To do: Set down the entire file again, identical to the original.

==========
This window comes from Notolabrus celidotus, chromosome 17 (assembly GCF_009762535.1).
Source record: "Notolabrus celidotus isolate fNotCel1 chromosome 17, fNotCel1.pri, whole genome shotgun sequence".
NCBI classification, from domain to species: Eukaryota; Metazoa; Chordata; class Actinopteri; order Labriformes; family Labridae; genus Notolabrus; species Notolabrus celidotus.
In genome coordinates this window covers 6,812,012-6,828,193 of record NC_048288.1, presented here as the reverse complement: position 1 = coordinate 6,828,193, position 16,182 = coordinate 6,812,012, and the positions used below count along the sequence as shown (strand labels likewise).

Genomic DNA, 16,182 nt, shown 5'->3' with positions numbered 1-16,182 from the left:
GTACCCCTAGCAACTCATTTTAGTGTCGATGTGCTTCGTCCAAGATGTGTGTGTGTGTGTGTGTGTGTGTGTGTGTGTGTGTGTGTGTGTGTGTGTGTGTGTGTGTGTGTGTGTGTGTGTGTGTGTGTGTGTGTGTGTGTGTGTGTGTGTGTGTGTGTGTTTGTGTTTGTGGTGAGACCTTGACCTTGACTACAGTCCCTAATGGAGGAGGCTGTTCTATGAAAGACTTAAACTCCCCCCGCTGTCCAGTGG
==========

This window comes from Notolabrus celidotus, chromosome 17 (assembly GCF_009762535.1).
Source record: "Notolabrus celidotus isolate fNotCel1 chromosome 17, fNotCel1.pri, whole genome shotgun sequence".
NCBI classification, from domain to species: Eukaryota; Metazoa; Chordata; class Actinopteri; order Labriformes; family Labridae; genus Notolabrus; species Notolabrus celidotus.
In genome coordinates this window covers 6,812,012-6,828,193 of record NC_048288.1, presented here as the reverse complement: position 1 = coordinate 6,828,193, position 16,182 = coordinate 6,812,012, and the positions used below count along the sequence as shown (strand labels likewise).

Genomic DNA, 16,182 nt, shown 5'->3' with positions numbered 1-16,182 from the left:
GTACCCCTAGCAACTCATTTTAGTGTCGATGTGCTTCGTCCAAGATGTGTGTGTGTGTGTGTGTGTGTGTGTGTGTGTGTGTGTGTGTGTGTGTGTGTGTGTGTGTGTGTGTGTGTGTGTGTGTGTGTGTGTGTGTGTGTGTGTGTGTGTGTGTGTGTGTTTGTGTTTGTGGTGAGACCTTGACCTTGACTACAGTCCCTAATGGAGGAGGCTGTTCTATGAAAGACTTAAACTCCCCCCGCTGTCCAGTGG